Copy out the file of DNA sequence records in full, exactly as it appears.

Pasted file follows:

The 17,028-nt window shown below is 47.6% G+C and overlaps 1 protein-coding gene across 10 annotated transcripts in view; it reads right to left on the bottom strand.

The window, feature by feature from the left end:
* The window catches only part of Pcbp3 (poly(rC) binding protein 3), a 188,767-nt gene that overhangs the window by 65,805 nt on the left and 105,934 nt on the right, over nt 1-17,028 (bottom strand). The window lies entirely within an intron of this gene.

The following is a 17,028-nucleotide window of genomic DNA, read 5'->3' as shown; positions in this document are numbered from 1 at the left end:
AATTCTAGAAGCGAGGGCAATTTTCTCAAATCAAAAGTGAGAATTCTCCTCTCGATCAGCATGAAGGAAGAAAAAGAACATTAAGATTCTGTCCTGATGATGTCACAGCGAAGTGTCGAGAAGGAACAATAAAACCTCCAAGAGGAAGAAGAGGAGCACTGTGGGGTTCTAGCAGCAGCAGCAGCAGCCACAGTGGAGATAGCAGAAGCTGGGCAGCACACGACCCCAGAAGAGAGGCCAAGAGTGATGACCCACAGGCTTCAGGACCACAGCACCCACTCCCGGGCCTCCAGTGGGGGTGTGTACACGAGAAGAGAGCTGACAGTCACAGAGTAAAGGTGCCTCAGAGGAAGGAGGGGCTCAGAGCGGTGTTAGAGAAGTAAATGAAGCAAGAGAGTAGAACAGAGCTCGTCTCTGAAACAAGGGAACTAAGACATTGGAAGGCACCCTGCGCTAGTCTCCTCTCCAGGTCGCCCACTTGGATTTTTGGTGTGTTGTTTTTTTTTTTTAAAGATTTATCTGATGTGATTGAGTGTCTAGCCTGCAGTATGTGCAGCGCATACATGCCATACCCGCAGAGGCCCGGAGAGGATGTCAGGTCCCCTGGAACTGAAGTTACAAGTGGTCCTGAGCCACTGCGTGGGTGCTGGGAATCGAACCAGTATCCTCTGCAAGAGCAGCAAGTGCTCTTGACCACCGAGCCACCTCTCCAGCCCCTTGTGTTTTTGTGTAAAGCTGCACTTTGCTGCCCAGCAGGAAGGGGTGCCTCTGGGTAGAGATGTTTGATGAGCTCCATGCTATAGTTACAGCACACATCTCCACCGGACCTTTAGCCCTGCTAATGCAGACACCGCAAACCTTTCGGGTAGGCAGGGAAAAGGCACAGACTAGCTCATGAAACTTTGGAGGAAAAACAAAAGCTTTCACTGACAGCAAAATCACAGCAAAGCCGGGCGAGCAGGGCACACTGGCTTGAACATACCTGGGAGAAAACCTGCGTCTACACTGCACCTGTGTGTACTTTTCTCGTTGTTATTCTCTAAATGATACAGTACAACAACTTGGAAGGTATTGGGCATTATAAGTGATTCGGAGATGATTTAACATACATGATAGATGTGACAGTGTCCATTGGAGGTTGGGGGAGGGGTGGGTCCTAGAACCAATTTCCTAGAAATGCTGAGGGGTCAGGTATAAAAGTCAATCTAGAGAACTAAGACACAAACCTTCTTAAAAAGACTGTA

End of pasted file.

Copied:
The 17,028-nt window shown below is 47.6% G+C and overlaps 1 protein-coding gene across 10 annotated transcripts in view; it reads right to left on the bottom strand.

The window, feature by feature from the left end:
* The window catches only part of Pcbp3 (poly(rC) binding protein 3), a 188,767-nt gene that overhangs the window by 65,805 nt on the left and 105,934 nt on the right, over nt 1-17,028 (bottom strand). The window lies entirely within an intron of this gene.

The following is a 17,028-nucleotide window of genomic DNA, read 5'->3' as shown; positions in this document are numbered from 1 at the left end:
AATTCTAGAAGCGAGGGCAATTTTCTCAAATCAAAAGTGAGAATTCTCCTCTCGATCAGCATGAAGGAAGAAAAAGAACATTAAGATTCTGTCCTGATGATGTCACAGCGAAGTGTCGAGAAGGAACAATAAAACCTCCAAGAGGAAGAAGAGGAGCACTGTGGGGTTCTAGCAGCAGCAGCAGCAGCCACAGTGGAGATAGCAGAAGCTGGGCAGCACACGACCCCAGAAGAGAGGCCAAGAGTGATGACCCACAGGCTTCAGGACCACAGCACCCACTCCCGGGCCTCCAGTGGGGGTGTGTACACGAGAAGAGAGCTGACAGTCACAGAGTAAAGGTGCCTCAGAGGAAGGAGGGGCTCAGAGCGGTGTTAGAGAAGTAAATGAAGCAAGAGAGTAGAACAGAGCTCGTCTCTGAAACAAGGGAACTAAGACATTGGAAGGCACCCTGCGCTAGTCTCCTCTCCAGGTCGCCCACTTGGATTTTTGGTGTGTTGTTTTTTTTTTTTAAAGATTTATCTGATGTGATTGAGTGTCTAGCCTGCAGTATGTGCAGCGCATACATGCCATACCCGCAGAGGCCCGGAGAGGATGTCAGGTCCCCTGGAACTGAAGTTACAAGTGGTCCTGAGCCACTGCGTGGGTGCTGGGAATCGAACCAGTATCCTCTGCAAGAGCAGCAAGTGCTCTTGACCACCGAGCCACCTCTCCAGCCCCTTGTGTTTTTGTGTAAAGCTGCACTTTGCTGCCCAGCAGGAAGGGGTGCCTCTGGGTAGAGATGTTTGATGAGCTCCATGCTATAGTTACAGCACACATCTCCACCGGACCTTTAGCCCTGCTAATGCAGACACCGCAAACCTTTCGGGTAGGCAGGGAAAAGGCACAGACTAGCTCATGAAACTTTGGAGGAAAAACAAAAGCTTTCACTGACAGCAAAATCACAGCAAAGCCGGGCGAGCAGGGCACACTGGCTTGAACATACCTGGGAGAAAACCTGCGTCTACACTGCACCTGTGTGTACTTTTCTCGTTGTTATTCTCTAAATGATACAGTACAACAACTTGGAAGGTATTGGGCATTATAAGTGATTCGGAGATGATTTAACATACATGATAGATGTGACAGTGTCCATTGGAGGTTGGGGGAGGGGTGGGTCCTAGAACCAATTTCCTAGAAATGCTGAGGGGTCAGGTATAAAAGTCAATCTAGAGAACTAAGACACAAACCTTCTTAAAAAGACTGTA